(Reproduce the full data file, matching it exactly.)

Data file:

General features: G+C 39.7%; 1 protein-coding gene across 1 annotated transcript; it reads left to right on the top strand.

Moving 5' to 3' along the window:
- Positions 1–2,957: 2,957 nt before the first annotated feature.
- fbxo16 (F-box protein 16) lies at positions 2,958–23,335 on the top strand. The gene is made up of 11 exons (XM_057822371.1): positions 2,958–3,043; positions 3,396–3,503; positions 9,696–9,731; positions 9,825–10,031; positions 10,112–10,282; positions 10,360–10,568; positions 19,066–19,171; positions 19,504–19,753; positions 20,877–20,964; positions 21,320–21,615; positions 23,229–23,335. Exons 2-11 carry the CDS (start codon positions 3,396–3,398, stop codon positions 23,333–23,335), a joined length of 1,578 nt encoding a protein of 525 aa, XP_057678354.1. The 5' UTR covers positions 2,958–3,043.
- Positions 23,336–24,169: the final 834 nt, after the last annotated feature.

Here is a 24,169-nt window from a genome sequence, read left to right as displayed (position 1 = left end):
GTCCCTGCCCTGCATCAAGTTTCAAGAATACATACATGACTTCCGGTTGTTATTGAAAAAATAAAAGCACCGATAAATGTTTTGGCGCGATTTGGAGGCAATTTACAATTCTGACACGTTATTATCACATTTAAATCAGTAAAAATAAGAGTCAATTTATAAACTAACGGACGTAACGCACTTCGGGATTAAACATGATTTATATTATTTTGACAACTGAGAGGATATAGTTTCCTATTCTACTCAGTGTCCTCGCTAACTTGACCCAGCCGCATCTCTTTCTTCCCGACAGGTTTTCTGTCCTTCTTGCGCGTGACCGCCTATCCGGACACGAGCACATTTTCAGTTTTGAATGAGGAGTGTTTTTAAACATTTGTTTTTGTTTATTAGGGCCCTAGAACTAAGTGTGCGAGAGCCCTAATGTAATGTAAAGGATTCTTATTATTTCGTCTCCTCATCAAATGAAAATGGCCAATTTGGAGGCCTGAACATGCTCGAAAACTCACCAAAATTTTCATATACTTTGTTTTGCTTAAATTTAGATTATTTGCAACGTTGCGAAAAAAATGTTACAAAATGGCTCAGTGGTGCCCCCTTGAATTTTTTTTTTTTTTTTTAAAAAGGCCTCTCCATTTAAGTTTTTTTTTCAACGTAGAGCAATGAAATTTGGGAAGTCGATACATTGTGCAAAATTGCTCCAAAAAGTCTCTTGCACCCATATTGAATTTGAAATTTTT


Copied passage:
General features: G+C 39.7%; 1 protein-coding gene across 1 annotated transcript; it reads left to right on the top strand.

Moving 5' to 3' along the window:
- Positions 1–2,957: 2,957 nt before the first annotated feature.
- fbxo16 (F-box protein 16) lies at positions 2,958–23,335 on the top strand. The gene is made up of 11 exons (XM_057822371.1): positions 2,958–3,043; positions 3,396–3,503; positions 9,696–9,731; positions 9,825–10,031; positions 10,112–10,282; positions 10,360–10,568; positions 19,066–19,171; positions 19,504–19,753; positions 20,877–20,964; positions 21,320–21,615; positions 23,229–23,335. Exons 2-11 carry the CDS (start codon positions 3,396–3,398, stop codon positions 23,333–23,335), a joined length of 1,578 nt encoding a protein of 525 aa, XP_057678354.1. The 5' UTR covers positions 2,958–3,043.
- Positions 23,336–24,169: the final 834 nt, after the last annotated feature.

Here is a 24,169-nt window from a genome sequence, read left to right as displayed (position 1 = left end):
GTCCCTGCCCTGCATCAAGTTTCAAGAATACATACATGACTTCCGGTTGTTATTGAAAAAATAAAAGCACCGATAAATGTTTTGGCGCGATTTGGAGGCAATTTACAATTCTGACACGTTATTATCACATTTAAATCAGTAAAAATAAGAGTCAATTTATAAACTAACGGACGTAACGCACTTCGGGATTAAACATGATTTATATTATTTTGACAACTGAGAGGATATAGTTTCCTATTCTACTCAGTGTCCTCGCTAACTTGACCCAGCCGCATCTCTTTCTTCCCGACAGGTTTTCTGTCCTTCTTGCGCGTGACCGCCTATCCGGACACGAGCACATTTTCAGTTTTGAATGAGGAGTGTTTTTAAACATTTGTTTTTGTTTATTAGGGCCCTAGAACTAAGTGTGCGAGAGCCCTAATGTAATGTAAAGGATTCTTATTATTTCGTCTCCTCATCAAATGAAAATGGCCAATTTGGAGGCCTGAACATGCTCGAAAACTCACCAAAATTTTCATATACTTTGTTTTGCTTAAATTTAGATTATTTGCAACGTTGCGAAAAAAATGTTACAAAATGGCTCAGTGGTGCCCCCTTGAATTTTTTTTTTTTTTTTTAAAAAGGCCTCTCCATTTAAGTTTTTTTTTCAACGTAGAGCAATGAAATTTGGGAAGTCGATACATTGTGCAAAATTGCTCCAAAAAGTCTCTTGCACCCATATTGAATTTGAAATTTTT